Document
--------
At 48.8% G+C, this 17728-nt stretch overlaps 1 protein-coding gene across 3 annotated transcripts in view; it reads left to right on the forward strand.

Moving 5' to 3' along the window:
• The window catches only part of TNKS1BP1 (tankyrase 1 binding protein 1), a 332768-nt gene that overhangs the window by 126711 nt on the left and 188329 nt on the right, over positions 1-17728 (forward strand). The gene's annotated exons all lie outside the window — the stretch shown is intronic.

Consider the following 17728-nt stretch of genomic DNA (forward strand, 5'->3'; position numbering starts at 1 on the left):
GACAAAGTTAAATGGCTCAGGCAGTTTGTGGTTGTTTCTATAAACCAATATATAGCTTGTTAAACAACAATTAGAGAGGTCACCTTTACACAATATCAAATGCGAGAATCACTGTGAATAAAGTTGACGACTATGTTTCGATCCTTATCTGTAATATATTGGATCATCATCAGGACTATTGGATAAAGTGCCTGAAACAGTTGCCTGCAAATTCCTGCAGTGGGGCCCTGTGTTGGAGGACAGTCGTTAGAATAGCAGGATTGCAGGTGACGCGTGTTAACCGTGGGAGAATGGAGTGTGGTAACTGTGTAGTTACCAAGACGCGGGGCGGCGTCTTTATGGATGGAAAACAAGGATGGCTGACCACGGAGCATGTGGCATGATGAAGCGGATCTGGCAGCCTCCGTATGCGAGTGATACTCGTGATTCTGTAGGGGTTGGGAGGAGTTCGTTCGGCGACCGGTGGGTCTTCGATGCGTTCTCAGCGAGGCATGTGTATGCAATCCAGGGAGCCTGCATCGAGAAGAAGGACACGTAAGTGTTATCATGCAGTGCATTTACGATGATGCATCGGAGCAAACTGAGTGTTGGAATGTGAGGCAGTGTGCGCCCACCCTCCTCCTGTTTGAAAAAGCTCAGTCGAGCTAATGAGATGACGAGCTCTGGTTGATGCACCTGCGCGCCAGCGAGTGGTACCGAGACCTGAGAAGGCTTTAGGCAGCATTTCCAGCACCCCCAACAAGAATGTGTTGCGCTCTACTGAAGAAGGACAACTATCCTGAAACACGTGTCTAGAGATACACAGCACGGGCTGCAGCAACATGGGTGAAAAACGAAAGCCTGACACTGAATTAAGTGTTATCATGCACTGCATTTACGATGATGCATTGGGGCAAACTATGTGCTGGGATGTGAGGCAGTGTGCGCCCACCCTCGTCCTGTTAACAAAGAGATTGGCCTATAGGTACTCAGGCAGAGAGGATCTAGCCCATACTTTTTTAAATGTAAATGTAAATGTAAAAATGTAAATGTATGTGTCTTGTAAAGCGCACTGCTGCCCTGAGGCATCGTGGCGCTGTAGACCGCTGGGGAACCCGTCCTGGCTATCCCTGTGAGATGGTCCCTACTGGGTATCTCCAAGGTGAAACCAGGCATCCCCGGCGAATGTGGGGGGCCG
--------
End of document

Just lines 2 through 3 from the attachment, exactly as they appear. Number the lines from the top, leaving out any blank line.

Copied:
Moving 5' to 3' along the window:
• The window catches only part of TNKS1BP1 (tankyrase 1 binding protein 1), a 332768-nt gene that overhangs the window by 126711 nt on the left and 188329 nt on the right, over positions 1-17728 (forward strand). The gene's annotated exons all lie outside the window — the stretch shown is intronic.